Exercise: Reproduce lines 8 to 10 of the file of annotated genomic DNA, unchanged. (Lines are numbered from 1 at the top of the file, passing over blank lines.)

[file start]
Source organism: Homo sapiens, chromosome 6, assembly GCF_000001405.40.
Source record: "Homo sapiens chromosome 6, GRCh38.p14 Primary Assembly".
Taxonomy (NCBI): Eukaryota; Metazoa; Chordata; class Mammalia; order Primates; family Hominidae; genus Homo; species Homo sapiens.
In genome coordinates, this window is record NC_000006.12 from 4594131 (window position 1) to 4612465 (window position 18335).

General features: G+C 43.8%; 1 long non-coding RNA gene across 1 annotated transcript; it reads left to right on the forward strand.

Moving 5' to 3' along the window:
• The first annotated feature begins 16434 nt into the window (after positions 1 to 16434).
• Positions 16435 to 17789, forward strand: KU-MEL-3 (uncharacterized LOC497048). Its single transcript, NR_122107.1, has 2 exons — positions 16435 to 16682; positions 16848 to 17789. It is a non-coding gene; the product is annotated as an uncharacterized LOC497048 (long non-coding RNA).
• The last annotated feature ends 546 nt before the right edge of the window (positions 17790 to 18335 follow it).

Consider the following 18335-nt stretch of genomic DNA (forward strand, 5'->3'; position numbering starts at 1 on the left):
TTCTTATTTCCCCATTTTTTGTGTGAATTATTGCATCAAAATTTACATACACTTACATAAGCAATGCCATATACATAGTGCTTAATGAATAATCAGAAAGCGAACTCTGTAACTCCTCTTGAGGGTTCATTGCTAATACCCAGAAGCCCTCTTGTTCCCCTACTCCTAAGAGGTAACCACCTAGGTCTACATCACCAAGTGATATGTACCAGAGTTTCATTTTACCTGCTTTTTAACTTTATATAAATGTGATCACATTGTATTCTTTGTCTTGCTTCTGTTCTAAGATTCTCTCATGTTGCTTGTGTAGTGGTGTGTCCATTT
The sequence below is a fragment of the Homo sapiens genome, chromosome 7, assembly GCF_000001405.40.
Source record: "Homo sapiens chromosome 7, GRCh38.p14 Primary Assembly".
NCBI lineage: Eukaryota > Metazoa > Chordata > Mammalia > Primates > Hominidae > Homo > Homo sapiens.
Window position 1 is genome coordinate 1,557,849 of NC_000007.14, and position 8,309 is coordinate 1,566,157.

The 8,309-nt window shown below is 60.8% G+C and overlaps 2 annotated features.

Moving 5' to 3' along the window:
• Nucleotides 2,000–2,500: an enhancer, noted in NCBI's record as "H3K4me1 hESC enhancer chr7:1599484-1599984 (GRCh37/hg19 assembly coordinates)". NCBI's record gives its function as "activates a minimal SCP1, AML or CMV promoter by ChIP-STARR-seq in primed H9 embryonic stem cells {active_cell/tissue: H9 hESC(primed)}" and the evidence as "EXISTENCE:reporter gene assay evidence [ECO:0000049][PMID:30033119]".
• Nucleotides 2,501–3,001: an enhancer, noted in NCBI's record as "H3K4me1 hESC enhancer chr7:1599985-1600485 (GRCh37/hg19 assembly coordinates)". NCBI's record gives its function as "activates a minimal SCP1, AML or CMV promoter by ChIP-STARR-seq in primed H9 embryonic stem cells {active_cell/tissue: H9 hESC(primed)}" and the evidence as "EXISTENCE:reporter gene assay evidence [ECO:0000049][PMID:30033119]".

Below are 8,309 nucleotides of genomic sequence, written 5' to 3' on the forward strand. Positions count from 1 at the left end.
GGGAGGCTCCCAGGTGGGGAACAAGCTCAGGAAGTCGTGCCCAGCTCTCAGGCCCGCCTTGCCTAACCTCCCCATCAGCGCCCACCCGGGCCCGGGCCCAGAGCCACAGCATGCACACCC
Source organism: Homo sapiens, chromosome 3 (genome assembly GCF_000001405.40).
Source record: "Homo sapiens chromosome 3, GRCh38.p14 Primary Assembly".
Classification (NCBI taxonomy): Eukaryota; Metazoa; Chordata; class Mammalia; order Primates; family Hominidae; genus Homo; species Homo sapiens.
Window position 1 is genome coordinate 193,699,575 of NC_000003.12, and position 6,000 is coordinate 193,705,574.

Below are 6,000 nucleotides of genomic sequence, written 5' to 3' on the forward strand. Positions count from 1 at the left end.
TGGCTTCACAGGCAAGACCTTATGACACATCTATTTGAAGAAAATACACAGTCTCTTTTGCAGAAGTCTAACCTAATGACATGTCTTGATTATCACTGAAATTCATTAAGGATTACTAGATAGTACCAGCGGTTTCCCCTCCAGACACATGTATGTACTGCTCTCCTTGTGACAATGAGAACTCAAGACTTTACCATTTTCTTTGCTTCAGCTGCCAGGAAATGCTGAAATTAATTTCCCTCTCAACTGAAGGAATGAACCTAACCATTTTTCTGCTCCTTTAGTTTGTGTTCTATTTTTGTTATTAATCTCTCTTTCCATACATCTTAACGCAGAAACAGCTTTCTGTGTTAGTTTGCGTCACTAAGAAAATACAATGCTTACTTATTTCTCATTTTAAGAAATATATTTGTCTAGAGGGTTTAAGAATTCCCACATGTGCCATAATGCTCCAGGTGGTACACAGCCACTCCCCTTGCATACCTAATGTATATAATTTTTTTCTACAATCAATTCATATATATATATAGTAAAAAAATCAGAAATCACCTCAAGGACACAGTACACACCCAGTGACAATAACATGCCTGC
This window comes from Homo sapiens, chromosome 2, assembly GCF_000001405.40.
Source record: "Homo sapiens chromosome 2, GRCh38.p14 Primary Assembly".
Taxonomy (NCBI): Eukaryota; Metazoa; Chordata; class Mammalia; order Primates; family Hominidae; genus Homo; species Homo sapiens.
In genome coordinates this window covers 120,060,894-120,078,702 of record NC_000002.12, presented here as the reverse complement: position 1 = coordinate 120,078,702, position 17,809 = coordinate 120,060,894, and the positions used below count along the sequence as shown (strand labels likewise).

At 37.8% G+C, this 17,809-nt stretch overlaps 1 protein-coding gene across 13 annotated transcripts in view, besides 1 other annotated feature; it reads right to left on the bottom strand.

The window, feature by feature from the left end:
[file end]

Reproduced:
• Positions 16435 to 17789, forward strand: KU-MEL-3 (uncharacterized LOC497048). Its single transcript, NR_122107.1, has 2 exons — positions 16435 to 16682; positions 16848 to 17789. It is a non-coding gene; the product is annotated as an uncharacterized LOC497048 (long non-coding RNA).
• The last annotated feature ends 546 nt before the right edge of the window (positions 17790 to 18335 follow it).

Consider the following 18335-nt stretch of genomic DNA (forward strand, 5'->3'; position numbering starts at 1 on the left):